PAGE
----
Reviewed by Glenn Erickson
Following in the successful footsteps of the James Stewart/Anthony Mann The Glenn Miller Story, this musical bio of trumpet great Red Nichols avoids most of the pitfalls of the genre. Music bios traditionally lean heavily on the composer/performer's big hits while exaggerating reality to fit the outlandish demands of Hollywood drama. Glenn Miller was elevated to an idealized fantasy, an image of a swing bandleader approaching sainthood.
The lesser-known Red Nichols is allowed to be more humanly flawed, and The Five Pennies does an admirable job of incorporating his personal family tragedies. The problem is the producers' inclination to billboard star Danny Kaye's screen personality. Kaye's exceptionally good dramatic performance is frequently undercut by cutesy nods toward his pixieish earlier persona.
Ambitious Ogden trumpet player Loring "Red" Nichols (Danny Kaye) comes to New York and falls in love with singer and jazz fan Bobbie Meredith (Barbara Bel Geddes). They marry even though she disapproves of his unpredictable habit of getting fired for causing disruptions on stage. Poverty is close when Red starts making hits with his Dixieland-flavored arrangements, and forms a successful touring band he names The Five Pennies. But all is not perfect - they have a daughter Dorothy who spends too much time on the road and hanging out in nightclubs - at age six. Red and Bobbie decide to send her away to boarding school, which turns out to be a tragic mistake.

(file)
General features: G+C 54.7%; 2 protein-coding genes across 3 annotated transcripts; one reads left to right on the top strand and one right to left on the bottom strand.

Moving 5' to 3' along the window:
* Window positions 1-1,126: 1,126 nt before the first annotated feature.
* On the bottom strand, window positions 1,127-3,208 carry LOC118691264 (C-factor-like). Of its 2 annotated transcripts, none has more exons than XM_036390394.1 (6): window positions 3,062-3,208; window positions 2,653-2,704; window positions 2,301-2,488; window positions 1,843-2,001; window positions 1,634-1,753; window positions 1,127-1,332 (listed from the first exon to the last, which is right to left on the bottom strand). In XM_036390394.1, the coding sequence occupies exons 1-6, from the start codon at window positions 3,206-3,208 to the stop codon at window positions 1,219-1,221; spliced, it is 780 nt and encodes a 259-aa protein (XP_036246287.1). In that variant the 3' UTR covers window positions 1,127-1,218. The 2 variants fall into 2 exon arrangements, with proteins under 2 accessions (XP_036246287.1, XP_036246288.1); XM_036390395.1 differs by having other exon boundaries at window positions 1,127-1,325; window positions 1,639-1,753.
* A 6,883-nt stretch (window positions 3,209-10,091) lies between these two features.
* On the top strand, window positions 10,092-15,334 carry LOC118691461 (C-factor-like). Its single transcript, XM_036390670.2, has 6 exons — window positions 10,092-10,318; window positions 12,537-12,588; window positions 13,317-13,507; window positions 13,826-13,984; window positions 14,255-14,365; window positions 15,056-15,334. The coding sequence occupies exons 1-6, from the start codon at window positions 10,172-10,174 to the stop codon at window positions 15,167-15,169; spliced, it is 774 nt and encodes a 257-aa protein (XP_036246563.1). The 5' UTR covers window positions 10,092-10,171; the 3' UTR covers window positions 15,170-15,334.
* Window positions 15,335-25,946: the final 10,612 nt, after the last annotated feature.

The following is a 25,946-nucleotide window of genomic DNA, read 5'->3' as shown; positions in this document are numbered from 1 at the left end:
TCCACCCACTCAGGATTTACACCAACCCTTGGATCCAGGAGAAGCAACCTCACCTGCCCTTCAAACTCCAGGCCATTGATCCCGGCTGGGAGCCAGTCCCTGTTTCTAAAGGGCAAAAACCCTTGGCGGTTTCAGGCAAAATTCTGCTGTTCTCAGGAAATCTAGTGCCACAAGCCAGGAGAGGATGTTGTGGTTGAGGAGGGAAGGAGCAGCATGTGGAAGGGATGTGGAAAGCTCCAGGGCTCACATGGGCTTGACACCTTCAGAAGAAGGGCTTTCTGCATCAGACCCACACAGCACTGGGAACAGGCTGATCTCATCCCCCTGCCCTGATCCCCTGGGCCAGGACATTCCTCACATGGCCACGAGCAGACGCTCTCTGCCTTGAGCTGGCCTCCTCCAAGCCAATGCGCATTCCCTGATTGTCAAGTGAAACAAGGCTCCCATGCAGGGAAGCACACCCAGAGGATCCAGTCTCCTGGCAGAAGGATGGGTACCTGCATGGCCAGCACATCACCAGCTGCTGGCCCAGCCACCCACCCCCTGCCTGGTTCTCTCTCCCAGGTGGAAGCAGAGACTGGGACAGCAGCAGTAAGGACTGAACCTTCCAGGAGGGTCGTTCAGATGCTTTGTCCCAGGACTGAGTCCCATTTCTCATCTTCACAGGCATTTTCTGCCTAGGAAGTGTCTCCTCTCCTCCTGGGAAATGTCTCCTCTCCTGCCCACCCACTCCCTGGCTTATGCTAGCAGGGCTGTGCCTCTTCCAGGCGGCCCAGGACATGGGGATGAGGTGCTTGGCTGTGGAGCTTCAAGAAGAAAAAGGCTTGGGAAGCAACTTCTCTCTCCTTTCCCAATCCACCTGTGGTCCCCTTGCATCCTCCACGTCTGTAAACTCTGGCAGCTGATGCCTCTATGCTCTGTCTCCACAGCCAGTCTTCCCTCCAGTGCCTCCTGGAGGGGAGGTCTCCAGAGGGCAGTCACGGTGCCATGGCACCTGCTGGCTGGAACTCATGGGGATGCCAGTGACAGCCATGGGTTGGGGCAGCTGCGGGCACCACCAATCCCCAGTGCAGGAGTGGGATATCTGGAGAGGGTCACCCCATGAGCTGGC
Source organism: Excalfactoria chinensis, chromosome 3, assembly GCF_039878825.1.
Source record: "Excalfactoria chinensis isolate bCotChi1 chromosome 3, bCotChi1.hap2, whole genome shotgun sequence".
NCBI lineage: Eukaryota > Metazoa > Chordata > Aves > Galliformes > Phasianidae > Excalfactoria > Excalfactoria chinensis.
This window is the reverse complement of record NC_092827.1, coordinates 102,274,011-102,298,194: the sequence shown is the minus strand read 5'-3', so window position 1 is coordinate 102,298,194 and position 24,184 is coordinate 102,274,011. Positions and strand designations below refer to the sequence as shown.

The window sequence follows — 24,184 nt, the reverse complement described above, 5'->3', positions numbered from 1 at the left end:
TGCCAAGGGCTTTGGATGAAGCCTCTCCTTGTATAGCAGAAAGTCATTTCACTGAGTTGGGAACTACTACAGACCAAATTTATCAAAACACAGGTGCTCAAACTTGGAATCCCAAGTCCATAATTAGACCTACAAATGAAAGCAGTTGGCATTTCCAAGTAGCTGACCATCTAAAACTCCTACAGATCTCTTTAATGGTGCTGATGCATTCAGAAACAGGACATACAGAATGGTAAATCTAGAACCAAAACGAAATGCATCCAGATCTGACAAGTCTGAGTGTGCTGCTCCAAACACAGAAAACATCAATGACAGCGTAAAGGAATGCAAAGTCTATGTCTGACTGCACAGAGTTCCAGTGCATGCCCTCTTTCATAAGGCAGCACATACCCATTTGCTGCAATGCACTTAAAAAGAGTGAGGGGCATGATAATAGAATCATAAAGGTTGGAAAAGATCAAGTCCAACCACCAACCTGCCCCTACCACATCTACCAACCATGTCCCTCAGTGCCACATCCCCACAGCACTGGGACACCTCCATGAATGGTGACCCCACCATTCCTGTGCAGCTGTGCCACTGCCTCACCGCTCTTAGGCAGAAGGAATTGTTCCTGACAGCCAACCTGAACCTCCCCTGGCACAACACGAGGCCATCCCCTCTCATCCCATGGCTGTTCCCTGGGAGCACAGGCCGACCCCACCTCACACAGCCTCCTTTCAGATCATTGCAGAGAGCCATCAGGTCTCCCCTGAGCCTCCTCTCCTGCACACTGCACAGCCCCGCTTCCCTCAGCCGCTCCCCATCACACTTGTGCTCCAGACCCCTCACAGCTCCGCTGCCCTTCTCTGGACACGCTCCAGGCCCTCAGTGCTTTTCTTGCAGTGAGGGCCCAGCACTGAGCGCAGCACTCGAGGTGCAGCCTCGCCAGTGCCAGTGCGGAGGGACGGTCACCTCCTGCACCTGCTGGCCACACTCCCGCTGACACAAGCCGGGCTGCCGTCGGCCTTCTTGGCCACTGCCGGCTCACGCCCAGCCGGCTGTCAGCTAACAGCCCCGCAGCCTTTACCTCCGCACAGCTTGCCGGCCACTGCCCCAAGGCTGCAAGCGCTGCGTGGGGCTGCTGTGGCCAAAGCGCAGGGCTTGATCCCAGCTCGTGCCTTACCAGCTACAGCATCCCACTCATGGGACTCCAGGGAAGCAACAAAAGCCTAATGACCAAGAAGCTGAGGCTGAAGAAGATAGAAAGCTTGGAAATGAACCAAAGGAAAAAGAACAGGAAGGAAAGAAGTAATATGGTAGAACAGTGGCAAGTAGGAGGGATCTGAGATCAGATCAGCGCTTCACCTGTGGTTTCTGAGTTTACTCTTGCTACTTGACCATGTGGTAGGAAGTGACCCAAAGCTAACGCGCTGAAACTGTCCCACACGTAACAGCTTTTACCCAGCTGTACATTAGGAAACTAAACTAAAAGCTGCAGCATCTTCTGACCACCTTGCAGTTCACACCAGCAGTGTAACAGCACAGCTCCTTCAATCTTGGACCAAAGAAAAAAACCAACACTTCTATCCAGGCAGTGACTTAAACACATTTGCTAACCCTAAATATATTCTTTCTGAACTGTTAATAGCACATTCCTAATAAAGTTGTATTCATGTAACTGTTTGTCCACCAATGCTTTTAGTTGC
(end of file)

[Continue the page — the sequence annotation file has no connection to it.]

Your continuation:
The Five Pennies was a big family hit in 1959. Not only did it attract a number of award nominations, it attracted a lot of converts to Danny Kaye as a serious actor. He's marvelous as an enthusiastic trumpet player with talent, ego and a genuine liking for people. The Glenn Miller Story approaches its subject as if the trombonist had no flaws, but The Five Pennies shows Red Nichols constantly at odds with his chosen profession. Nichols popularized the New Orleans Dixie sound (read: Black) in white dance bands of the late 1920s and as such is given solid support from Louis Armstrong. Their musical duets are great fun, and while modern viewers may quickly note that there's no personal interaction between the men off the bandstand, it's basically a professional relationship.
James Stewart had June Allyson, the 1950's ideal wife, always supportive and nurturing. Allyson sacrifices a lot to Stewart's musical ambition, including the opportunity to have children, only to be robbed of her man in a bittersweet finale. Red Nichols was still alive when The Five Pennies was filmed (it's him we hear when Kaye mimes the trumpet playing) so there's no tragedy at the final curtain. Later chapters may soften the details of Red's home life but inconvenient details are not swept under the rug, as with the bizarre Cole Porter bio Night and Day.
Kaye has the superb actress Barbara Bel Geddes on his side. Her rich character fills in the missing gaps in Kaye's performance and makes the rest of the movie a charm to watch. When the intelligent Bel Geddes has issues with Red, we know it's a serious problem. June Allyson solved every problem by standing by her man, but The Five Pennies paints a marriage that's at least a little more credible.